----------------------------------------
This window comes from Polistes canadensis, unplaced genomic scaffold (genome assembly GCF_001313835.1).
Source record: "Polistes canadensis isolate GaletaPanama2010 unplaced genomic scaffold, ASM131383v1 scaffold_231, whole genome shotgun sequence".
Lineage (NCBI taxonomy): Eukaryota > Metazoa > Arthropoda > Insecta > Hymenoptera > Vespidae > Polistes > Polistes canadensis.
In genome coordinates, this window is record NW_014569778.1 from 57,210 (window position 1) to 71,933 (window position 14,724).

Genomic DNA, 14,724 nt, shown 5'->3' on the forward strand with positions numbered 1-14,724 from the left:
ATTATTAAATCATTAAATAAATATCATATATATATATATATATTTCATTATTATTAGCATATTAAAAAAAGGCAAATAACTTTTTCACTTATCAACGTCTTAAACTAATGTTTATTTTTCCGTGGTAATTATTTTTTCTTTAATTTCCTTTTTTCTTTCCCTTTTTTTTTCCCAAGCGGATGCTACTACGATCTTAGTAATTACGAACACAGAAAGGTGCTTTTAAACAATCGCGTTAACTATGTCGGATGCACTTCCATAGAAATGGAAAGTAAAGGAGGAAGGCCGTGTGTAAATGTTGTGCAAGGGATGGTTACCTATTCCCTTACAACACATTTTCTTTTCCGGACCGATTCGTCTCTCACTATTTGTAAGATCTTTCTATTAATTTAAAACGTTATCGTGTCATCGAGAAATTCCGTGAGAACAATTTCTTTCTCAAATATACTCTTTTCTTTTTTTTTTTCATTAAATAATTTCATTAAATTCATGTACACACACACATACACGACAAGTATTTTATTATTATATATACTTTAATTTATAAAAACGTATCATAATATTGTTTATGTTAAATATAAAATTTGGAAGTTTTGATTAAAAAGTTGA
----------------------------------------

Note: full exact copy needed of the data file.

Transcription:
This window comes from Polistes canadensis, unplaced genomic scaffold (genome assembly GCF_001313835.1).
Source record: "Polistes canadensis isolate GaletaPanama2010 unplaced genomic scaffold, ASM131383v1 scaffold_231, whole genome shotgun sequence".
Lineage (NCBI taxonomy): Eukaryota > Metazoa > Arthropoda > Insecta > Hymenoptera > Vespidae > Polistes > Polistes canadensis.
In genome coordinates, this window is record NW_014569778.1 from 57,210 (window position 1) to 71,933 (window position 14,724).

Genomic DNA, 14,724 nt, shown 5'->3' on the forward strand with positions numbered 1-14,724 from the left:
ATTATTAAATCATTAAATAAATATCATATATATATATATATATTTCATTATTATTAGCATATTAAAAAAAGGCAAATAACTTTTTCACTTATCAACGTCTTAAACTAATGTTTATTTTTCCGTGGTAATTATTTTTTCTTTAATTTCCTTTTTTCTTTCCCTTTTTTTTTCCCAAGCGGATGCTACTACGATCTTAGTAATTACGAACACAGAAAGGTGCTTTTAAACAATCGCGTTAACTATGTCGGATGCACTTCCATAGAAATGGAAAGTAAAGGAGGAAGGCCGTGTGTAAATGTTGTGCAAGGGATGGTTACCTATTCCCTTACAACACATTTTCTTTTCCGGACCGATTCGTCTCTCACTATTTGTAAGATCTTTCTATTAATTTAAAACGTTATCGTGTCATCGAGAAATTCCGTGAGAACAATTTCTTTCTCAAATATACTCTTTTCTTTTTTTTTTTCATTAAATAATTTCATTAAATTCATGTACACACACACATACACGACAAGTATTTTATTATTATATATACTTTAATTTATAAAAACGTATCATAATATTGTTTATGTTAAATATAAAATTTGGAAGTTTTGATTAAAAAGTTGA